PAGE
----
Nanotherapy represents a promising approach to target tumors with anticancer drugs while minimizing systemic toxicity. Evaluation of nanoparticle (NP) designs could benefit from computational analyses. Here, an optimization study was performed using an existing tumor model to find NP size and ligand density that maximize tumoral NP accumulation while minimizing tumor size. Optimal NP avidity lies at lower bound of feasible values, suggesting reduced ligand density to prolong NP circulation. For the given set of tumor parameters, optimal NP diameters were 288 nm to maximize NP accumulation and 334 nm to minimize tumor diameter, leading to uniform NP distribution and adequate drug load. Results further show higher dependence of NP biodistribution on the NP design rather than on tumor morphological parameters. A parametric study with respect to drug strength was performed. The weaker the drug, the bigger the difference is between the maximizer of NP accumulation and the minimizer of tumor size, indicating the existence of a specific drug strength that minimizes the differential between the two optimal solutions. This study shows the feasibility of applying optimization to NP designs to achieve efficacious cancer nanotherapy, and offers a first step towards a quantitative tool to support clinical decision making.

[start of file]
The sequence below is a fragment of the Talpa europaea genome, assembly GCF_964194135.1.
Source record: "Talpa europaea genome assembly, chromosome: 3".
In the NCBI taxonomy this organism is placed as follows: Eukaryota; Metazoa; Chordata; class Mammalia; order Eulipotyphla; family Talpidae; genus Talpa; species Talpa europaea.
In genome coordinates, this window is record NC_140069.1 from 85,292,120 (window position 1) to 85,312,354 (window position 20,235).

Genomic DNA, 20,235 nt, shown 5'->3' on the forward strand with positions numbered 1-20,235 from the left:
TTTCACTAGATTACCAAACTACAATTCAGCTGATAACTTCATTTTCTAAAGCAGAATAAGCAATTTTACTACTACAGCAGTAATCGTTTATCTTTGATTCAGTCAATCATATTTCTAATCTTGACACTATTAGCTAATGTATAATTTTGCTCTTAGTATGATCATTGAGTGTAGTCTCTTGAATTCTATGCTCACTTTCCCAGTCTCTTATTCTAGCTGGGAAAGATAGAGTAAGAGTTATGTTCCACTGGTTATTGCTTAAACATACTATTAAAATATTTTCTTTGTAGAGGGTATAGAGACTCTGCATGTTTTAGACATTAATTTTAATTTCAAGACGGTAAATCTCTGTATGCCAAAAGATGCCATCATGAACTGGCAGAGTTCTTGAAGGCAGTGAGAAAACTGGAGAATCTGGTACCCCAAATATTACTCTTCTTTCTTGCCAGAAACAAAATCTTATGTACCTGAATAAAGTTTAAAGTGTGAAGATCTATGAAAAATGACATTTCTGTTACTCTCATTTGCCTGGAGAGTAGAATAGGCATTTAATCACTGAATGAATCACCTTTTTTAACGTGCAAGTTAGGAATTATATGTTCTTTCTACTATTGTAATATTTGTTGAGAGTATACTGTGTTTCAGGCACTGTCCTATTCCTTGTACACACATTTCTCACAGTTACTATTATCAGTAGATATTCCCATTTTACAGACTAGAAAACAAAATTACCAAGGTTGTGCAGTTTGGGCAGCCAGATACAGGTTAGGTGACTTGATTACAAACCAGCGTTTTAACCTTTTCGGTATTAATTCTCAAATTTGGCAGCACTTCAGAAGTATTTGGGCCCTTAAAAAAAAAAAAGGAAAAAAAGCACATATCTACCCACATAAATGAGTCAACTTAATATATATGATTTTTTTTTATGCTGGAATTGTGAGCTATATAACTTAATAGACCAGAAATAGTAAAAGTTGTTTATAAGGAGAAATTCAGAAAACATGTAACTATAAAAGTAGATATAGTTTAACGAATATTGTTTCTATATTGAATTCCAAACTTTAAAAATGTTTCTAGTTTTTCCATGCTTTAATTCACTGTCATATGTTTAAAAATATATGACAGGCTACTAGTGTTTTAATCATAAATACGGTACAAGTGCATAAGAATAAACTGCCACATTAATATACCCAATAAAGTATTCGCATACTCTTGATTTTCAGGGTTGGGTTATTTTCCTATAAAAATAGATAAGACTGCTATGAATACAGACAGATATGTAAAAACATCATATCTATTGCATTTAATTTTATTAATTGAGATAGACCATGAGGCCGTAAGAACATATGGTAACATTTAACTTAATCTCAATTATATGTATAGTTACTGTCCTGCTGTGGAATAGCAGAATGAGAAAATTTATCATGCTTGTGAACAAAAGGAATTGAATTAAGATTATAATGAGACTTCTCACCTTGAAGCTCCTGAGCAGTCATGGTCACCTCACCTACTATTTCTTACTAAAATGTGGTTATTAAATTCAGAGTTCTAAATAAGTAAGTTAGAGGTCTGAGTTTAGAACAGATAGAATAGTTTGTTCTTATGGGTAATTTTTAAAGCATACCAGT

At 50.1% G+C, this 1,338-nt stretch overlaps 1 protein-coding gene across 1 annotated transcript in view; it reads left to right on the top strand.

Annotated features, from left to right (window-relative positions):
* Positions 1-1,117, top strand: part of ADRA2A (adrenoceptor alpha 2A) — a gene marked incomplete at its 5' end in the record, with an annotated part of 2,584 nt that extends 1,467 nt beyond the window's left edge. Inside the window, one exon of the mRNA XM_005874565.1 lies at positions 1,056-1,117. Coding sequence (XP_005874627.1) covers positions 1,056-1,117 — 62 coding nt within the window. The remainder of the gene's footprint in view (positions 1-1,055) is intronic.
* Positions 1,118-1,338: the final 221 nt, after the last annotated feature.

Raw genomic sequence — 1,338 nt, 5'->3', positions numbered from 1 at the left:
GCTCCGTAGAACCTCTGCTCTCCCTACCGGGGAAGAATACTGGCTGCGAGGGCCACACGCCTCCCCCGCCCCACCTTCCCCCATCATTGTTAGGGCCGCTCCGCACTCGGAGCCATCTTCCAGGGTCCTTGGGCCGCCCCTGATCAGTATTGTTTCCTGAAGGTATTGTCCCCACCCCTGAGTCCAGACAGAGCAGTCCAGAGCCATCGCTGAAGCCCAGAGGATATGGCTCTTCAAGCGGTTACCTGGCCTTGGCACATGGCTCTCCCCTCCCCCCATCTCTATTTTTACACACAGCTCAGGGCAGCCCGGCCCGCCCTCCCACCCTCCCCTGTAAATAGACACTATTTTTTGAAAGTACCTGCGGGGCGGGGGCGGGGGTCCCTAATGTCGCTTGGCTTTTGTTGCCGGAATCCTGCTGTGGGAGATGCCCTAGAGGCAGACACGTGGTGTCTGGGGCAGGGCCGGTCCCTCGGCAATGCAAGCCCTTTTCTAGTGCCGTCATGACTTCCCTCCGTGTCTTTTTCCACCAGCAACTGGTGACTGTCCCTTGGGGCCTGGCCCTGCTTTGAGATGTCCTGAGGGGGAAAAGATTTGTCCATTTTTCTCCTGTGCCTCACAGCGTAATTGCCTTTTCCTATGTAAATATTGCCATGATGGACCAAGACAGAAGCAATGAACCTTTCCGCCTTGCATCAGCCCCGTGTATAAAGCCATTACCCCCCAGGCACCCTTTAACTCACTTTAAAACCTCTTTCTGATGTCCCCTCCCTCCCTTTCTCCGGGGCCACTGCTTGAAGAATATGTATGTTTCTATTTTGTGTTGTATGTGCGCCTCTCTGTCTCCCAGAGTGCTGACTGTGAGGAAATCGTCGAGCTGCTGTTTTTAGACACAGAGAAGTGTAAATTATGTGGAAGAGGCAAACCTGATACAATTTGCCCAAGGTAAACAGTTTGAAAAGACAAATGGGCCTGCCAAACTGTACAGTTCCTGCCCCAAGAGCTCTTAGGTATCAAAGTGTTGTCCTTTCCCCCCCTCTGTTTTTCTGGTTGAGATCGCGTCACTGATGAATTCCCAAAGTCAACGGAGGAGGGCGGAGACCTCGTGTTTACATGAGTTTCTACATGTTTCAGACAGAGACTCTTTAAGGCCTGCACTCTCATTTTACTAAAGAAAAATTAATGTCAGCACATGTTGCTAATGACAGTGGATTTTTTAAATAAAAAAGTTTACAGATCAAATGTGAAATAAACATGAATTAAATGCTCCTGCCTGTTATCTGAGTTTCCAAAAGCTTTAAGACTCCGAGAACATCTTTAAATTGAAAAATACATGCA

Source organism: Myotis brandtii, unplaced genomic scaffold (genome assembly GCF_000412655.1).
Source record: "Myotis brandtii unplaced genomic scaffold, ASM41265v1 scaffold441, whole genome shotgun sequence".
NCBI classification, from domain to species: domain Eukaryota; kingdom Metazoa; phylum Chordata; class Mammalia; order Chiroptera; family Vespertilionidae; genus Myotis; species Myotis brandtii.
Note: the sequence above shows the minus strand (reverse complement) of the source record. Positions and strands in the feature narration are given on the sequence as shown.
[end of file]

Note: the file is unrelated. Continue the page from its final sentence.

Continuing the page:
Published May 2018 , 20 pages
G1836.pdf (4 MB)